Interview: Oscar Jerome on Collaborating and Exploring His Craft

Monday, December 9, 2019
Photo by Denisha Anderson

UK singer, producer and multi-instrumentalist Oscar Jerome has a vast and expansive musical background. He first trained in classical guitar before studying jazz at London’s Trinity Laban music school. And though jazz has influenced him immensely, his sound also derives for an array of influences, including hip-hop, soul, reggae, dance music and many others. He is also a member of afrobeat collective KOKOROKO. During his stay in Australia, which included an appearance at Strawberry Fields, we spoke with him about his travels, collaborating and some of the things he's hoping to explore with his music.

How has your time been in Australia so far?

It's been great. It's been very tiring, but it's been amazing. The gigs have all been great, I've seen a lot of amazing music, met some very nice people too. So it's been very good.

You've had the chance to travel a bit now, both solo and with KOKOROKO, how has travelling and seeing different parts of the world influenced you?

Usually when I travel somewhere for a period of time I come back with some kind of inspiration to write. Part of it is feeling motivated to get back into the studio after being away playing. I also think it's just hearing different music in different places, I find it really inspiring.

Do you have a favourite place that you've visited so far?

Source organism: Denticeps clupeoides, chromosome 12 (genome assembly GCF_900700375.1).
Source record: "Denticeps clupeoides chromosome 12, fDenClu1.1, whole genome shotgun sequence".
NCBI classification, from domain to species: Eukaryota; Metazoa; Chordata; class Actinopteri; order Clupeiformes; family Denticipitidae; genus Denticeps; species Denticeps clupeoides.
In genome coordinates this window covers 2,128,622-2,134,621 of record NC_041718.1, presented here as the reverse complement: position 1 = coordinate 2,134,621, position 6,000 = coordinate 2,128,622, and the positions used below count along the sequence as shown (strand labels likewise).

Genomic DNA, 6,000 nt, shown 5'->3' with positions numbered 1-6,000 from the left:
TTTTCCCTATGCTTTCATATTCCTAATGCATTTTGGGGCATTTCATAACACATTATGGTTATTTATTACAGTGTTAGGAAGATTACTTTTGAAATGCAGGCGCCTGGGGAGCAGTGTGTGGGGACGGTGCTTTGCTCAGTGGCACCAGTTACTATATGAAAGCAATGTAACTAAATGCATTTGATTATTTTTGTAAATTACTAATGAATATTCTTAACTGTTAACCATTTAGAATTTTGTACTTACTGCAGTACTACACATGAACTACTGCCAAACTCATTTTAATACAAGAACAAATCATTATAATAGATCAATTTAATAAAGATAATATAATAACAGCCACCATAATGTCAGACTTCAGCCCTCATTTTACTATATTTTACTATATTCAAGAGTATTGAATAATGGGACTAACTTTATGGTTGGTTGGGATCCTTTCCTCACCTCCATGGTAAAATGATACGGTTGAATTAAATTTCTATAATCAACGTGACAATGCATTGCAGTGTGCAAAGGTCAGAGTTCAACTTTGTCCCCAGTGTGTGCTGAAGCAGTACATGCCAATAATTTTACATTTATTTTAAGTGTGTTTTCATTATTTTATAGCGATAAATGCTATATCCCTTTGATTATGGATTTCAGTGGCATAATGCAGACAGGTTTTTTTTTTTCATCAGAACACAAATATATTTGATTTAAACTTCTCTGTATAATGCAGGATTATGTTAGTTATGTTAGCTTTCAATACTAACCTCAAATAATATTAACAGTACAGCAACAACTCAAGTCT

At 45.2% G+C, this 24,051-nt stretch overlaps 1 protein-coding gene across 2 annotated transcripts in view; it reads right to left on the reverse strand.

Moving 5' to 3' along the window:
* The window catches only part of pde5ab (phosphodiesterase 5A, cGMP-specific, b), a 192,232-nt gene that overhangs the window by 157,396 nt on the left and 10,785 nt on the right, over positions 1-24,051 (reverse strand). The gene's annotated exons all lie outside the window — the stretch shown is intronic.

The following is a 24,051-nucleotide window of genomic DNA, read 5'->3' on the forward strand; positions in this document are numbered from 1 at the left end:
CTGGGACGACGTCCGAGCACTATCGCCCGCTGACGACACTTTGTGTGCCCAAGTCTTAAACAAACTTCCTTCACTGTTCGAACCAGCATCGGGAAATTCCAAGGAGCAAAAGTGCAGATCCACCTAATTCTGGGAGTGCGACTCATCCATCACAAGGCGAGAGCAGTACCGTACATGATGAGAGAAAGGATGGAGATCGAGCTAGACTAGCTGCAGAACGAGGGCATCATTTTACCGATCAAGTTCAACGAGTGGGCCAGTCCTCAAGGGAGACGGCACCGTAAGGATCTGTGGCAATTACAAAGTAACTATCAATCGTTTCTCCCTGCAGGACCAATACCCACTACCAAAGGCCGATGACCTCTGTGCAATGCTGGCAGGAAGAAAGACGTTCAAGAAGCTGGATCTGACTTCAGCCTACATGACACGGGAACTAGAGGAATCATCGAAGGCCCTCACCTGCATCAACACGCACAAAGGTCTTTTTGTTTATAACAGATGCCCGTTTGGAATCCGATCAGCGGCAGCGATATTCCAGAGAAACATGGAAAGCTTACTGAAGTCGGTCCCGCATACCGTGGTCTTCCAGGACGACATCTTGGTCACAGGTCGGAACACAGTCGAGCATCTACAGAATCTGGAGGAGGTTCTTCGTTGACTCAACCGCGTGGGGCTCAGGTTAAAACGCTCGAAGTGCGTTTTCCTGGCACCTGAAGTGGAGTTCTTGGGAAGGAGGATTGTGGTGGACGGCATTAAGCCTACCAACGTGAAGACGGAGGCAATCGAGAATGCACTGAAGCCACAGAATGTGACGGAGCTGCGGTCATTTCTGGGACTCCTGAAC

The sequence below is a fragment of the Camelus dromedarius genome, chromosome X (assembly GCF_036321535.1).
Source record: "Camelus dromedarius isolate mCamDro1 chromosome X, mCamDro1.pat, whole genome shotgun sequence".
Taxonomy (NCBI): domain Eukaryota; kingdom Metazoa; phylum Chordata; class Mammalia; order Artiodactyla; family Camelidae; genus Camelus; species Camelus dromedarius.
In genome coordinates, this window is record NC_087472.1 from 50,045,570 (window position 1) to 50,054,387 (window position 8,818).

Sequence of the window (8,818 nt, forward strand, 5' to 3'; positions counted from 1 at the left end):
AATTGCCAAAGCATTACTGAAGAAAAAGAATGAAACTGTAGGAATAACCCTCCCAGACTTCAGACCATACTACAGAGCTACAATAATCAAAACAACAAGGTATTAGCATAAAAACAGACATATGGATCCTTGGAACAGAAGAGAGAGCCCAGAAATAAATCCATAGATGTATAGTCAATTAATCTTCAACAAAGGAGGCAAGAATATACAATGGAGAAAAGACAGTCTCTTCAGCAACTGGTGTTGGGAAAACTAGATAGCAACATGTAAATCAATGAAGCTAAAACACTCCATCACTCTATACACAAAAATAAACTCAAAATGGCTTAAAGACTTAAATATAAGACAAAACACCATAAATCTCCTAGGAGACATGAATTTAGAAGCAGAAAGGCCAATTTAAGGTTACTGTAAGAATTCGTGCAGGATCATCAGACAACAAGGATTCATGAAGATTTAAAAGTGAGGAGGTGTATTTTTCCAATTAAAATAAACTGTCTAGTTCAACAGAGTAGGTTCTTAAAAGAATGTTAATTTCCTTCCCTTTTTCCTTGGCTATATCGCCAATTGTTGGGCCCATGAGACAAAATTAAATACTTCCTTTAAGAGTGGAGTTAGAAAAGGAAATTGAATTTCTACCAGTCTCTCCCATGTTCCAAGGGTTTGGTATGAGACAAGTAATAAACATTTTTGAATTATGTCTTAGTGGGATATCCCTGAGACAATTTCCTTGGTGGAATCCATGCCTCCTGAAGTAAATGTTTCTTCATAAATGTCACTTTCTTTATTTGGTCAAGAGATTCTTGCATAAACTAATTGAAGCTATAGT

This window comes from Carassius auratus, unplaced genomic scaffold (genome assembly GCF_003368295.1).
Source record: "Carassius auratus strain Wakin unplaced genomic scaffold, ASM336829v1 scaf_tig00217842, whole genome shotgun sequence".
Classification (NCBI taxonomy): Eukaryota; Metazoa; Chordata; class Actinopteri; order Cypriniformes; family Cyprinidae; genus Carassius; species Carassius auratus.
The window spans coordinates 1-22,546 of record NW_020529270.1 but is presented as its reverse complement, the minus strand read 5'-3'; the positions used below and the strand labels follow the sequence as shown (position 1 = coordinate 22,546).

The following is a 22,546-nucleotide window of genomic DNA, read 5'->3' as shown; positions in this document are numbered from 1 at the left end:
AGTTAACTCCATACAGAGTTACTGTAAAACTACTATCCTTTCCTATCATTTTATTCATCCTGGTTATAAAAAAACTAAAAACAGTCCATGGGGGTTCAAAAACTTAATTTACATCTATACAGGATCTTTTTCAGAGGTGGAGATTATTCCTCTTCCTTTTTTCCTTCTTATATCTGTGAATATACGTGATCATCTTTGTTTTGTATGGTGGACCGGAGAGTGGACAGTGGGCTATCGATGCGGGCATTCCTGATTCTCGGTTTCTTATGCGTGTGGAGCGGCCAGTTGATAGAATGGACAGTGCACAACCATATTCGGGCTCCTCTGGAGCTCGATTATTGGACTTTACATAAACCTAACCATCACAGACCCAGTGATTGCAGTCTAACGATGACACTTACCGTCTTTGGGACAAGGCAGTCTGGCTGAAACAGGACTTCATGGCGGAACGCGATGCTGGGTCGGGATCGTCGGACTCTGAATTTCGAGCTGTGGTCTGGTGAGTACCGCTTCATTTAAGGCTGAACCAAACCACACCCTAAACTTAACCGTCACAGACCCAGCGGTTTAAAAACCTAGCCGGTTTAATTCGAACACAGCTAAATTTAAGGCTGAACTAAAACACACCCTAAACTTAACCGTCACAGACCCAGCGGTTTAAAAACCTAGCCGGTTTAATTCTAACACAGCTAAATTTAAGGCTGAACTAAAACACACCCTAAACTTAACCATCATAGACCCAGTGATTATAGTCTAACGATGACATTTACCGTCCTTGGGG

That's a tough one. I love going to Italy but that's more just because I like the food and the wine (laughs). Australia's been great. Also, The States was very cool for me because so much of the music that I love comes from there — I also got to connect with a lot of artists that I really respect and have been following for a while.

London is home for you — how would you describe the music community in South London?

I would say it's very vibrant, very community-led. They're inclusive and it's just exciting — something that's rooted in a long history of music there. Though South London is amazing, it's something that's not necessarily specific there, I'd say it's all over London.

Collaboration is a big part of what you do, what do you enjoy about collaborating and working with other musicians?

I love learning from different people. I enjoy collaborating with older and more experienced musicians that I respect and that I know have studied things that I want to know about. Collaborating can also bring a new perspective on what you're creating. When someone else comes in to work on something that you've written and created, having a fresh view helps a lot. Sometimes when you're working on music, you go over and over it so many times and get to a point where you don't really know what it sounds like anymore. So I feel getting other people's input, of people that you respect, is very helpful.

How much of your creative process is done in solitude versus collaborating?